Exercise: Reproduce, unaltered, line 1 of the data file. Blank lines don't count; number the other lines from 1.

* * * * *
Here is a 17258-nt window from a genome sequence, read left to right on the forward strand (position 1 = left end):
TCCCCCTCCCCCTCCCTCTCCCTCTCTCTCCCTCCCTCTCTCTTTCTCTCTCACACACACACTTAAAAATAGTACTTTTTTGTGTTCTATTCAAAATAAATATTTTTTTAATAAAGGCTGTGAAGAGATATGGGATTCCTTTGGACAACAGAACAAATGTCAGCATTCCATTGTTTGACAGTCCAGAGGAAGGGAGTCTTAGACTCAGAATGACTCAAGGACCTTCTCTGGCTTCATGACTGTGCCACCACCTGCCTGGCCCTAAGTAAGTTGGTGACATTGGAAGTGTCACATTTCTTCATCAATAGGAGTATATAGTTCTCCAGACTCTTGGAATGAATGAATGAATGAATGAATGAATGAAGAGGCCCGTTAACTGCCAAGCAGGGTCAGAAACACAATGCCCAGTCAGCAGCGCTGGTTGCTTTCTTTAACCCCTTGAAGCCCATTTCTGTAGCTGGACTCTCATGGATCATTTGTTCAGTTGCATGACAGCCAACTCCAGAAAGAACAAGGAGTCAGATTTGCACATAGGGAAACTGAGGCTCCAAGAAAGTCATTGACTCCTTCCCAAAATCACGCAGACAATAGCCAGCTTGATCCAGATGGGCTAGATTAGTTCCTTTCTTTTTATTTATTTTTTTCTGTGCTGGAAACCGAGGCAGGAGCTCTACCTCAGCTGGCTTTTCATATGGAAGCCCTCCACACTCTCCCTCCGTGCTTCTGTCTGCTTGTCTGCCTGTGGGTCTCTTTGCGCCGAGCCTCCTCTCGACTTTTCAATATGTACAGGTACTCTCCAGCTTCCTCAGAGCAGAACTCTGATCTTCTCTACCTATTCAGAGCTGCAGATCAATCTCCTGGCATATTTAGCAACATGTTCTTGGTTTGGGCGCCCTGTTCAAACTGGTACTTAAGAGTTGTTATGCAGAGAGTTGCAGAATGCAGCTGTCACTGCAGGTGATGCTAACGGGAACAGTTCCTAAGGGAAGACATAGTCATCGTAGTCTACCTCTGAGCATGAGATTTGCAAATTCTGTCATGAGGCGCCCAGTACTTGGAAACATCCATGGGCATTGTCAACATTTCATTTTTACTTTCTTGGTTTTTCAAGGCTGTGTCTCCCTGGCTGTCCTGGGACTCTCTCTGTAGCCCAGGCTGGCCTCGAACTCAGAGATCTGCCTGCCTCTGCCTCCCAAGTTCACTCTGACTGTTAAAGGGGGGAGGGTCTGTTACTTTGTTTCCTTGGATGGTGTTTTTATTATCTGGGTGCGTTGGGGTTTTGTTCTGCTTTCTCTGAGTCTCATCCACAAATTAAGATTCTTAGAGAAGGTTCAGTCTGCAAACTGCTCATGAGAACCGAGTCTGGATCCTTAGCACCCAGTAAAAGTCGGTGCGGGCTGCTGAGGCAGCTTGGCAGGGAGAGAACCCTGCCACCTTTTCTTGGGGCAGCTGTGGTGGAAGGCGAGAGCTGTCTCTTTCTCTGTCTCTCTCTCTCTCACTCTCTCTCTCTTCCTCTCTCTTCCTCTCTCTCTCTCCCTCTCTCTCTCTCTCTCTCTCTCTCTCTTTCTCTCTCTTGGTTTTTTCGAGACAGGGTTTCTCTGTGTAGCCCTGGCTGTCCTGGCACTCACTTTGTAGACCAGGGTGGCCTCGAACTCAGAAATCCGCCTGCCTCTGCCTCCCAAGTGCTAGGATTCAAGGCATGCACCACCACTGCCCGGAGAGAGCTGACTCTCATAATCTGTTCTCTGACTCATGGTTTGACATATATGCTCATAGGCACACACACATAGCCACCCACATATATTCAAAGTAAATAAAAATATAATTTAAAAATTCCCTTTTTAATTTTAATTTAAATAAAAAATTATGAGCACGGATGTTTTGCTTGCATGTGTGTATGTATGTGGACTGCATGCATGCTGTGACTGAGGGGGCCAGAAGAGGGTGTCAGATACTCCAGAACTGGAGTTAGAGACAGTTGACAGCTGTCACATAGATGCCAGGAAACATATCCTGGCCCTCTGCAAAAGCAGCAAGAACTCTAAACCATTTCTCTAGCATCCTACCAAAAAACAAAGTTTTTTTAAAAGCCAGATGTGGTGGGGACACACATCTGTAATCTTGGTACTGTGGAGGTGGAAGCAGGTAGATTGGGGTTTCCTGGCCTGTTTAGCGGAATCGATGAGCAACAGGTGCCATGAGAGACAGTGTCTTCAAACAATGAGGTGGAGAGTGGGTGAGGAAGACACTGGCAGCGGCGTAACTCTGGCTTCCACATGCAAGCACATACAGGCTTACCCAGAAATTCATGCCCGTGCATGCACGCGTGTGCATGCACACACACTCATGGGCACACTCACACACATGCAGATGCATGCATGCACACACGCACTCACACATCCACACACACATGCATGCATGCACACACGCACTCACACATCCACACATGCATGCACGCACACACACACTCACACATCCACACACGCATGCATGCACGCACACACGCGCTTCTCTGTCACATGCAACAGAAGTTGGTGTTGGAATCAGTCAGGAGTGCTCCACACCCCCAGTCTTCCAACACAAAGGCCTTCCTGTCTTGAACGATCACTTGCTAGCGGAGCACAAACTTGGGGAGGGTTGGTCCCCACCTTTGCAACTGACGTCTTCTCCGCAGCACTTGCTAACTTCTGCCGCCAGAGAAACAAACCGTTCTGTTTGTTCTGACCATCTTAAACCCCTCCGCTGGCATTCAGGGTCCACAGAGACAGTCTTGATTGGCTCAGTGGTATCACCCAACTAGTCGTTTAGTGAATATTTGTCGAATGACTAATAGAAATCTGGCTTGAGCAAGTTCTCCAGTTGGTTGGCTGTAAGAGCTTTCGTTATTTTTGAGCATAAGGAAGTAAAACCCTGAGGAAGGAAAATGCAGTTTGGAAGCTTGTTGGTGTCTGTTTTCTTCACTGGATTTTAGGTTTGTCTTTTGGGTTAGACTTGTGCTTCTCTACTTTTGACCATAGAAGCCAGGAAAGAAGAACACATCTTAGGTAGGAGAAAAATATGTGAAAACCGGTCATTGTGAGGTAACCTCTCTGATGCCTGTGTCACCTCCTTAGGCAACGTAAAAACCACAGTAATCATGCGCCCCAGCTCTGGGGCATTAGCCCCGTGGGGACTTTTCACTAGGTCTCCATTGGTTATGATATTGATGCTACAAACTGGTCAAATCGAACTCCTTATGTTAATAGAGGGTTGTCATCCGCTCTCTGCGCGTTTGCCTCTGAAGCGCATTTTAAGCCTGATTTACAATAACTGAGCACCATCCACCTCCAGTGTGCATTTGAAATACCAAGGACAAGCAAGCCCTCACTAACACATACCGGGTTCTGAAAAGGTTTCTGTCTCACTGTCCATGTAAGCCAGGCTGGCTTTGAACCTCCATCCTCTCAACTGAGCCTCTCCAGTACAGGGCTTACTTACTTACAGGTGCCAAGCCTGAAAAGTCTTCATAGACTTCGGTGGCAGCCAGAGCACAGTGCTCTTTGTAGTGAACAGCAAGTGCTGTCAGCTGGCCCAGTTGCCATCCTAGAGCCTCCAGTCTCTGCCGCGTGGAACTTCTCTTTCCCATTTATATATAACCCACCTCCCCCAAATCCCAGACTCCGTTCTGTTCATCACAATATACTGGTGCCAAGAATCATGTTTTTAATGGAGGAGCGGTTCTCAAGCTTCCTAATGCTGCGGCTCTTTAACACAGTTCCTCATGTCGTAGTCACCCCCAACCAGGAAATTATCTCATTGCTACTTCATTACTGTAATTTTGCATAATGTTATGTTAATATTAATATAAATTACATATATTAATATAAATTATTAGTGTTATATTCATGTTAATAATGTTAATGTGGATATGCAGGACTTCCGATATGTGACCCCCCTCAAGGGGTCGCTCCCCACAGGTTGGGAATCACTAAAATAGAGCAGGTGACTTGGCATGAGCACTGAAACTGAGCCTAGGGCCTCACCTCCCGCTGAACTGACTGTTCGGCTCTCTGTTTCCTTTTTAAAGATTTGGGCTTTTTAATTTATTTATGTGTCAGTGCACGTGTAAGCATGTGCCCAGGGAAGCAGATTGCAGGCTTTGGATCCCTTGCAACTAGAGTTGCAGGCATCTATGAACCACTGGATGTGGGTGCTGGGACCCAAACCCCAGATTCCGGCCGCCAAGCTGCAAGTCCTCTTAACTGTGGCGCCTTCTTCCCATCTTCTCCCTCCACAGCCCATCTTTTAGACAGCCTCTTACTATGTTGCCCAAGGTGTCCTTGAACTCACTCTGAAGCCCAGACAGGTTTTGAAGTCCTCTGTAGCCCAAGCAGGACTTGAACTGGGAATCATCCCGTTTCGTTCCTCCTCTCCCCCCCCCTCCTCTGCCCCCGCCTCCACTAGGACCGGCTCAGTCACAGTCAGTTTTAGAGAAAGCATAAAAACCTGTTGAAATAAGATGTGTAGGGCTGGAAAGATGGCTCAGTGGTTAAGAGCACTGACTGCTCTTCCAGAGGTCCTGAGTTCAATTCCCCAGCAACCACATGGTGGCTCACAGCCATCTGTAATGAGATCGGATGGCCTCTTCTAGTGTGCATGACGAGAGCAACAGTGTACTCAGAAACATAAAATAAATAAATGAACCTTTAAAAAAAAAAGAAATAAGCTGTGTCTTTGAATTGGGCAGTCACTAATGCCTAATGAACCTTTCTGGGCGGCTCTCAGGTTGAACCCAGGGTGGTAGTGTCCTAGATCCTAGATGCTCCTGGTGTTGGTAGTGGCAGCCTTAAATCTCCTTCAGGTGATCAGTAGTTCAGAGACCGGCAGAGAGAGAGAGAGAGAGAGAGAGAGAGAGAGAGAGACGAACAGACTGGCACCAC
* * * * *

Here is a 17258-nt window from a genome sequence, read left to right on the forward strand (position 1 = left end):